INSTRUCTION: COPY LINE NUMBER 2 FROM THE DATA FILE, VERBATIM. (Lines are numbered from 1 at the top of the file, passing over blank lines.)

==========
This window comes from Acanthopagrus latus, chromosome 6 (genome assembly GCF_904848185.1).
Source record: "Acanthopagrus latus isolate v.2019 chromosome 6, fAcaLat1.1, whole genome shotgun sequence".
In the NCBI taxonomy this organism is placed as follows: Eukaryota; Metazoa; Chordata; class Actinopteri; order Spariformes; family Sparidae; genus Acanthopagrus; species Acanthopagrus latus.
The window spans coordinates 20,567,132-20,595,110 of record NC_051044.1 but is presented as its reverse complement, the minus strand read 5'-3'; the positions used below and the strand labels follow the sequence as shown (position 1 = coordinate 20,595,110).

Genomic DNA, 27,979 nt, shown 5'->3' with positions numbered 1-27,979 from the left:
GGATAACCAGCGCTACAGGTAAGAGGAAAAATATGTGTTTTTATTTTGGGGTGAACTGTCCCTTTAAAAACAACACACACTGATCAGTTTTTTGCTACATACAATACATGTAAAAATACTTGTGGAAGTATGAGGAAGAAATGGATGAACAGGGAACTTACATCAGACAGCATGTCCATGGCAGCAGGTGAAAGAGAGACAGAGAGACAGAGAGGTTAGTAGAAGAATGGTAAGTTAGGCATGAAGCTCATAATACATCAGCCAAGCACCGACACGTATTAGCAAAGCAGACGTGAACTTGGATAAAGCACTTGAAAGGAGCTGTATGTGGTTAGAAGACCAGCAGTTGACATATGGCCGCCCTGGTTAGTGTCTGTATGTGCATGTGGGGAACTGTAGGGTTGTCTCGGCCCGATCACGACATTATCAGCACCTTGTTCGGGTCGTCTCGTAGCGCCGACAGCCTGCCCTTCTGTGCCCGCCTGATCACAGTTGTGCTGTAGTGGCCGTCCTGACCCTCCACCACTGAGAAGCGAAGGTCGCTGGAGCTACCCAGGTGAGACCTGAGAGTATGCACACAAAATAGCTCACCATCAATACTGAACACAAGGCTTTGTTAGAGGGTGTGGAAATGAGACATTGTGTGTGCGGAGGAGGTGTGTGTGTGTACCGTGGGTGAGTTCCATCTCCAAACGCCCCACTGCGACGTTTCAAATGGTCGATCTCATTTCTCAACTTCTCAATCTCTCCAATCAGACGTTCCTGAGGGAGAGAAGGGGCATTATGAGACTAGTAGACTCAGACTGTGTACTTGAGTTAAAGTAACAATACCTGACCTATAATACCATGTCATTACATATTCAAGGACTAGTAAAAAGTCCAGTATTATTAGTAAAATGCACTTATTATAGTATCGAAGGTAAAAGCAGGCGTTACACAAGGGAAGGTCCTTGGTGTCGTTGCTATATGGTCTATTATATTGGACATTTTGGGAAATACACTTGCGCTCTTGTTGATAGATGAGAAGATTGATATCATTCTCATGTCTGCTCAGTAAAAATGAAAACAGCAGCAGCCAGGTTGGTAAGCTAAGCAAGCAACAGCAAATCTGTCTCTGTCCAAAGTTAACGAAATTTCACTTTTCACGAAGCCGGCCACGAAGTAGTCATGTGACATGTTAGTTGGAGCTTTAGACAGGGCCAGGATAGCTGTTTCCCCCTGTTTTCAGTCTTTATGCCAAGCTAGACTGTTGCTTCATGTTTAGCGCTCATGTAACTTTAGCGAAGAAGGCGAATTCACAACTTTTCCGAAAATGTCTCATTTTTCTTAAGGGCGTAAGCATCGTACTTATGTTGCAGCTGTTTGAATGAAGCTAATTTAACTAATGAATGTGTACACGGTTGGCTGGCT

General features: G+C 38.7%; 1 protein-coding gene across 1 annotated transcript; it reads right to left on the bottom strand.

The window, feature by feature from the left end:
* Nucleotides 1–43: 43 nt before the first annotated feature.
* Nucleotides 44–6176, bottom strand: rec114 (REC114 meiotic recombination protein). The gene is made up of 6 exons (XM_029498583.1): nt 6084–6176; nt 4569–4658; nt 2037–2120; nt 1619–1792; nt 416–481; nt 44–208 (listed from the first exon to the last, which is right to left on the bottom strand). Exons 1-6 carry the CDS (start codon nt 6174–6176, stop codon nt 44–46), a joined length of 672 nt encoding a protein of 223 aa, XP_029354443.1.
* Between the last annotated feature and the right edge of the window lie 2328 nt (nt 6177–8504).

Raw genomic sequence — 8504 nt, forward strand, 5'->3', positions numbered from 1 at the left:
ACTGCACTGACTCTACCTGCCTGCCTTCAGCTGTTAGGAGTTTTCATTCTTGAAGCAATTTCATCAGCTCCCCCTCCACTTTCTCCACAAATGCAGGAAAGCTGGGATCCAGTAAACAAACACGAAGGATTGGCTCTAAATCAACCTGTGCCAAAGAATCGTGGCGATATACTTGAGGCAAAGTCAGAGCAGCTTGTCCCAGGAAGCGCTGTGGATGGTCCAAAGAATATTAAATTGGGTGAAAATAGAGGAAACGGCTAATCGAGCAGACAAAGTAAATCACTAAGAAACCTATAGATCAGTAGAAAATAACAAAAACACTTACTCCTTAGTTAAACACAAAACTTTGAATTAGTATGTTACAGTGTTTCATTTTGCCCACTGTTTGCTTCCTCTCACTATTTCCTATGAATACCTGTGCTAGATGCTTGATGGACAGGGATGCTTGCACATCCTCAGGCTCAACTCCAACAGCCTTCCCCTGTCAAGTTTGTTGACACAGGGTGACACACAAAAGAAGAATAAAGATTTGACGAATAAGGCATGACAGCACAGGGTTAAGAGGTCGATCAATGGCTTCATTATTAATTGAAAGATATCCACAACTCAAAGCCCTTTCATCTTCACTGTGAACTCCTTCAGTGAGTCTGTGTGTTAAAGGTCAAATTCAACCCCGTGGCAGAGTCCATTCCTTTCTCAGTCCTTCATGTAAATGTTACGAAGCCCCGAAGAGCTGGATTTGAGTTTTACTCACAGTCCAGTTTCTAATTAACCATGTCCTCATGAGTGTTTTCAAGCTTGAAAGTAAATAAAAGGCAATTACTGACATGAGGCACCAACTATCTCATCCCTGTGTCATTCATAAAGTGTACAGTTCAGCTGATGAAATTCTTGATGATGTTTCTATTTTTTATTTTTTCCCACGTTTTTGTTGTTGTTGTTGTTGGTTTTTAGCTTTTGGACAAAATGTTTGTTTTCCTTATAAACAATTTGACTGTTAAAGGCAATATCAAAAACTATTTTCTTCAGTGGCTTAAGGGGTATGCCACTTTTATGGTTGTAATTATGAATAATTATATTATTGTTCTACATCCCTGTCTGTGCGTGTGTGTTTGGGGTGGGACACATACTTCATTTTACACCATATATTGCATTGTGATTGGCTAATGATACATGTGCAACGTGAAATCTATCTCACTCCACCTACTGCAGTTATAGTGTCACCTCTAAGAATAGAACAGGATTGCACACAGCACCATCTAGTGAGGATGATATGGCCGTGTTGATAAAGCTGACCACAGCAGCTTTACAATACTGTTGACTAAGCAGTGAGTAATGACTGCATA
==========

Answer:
Source record: "Acanthopagrus latus isolate v.2019 chromosome 6, fAcaLat1.1, whole genome shotgun sequence".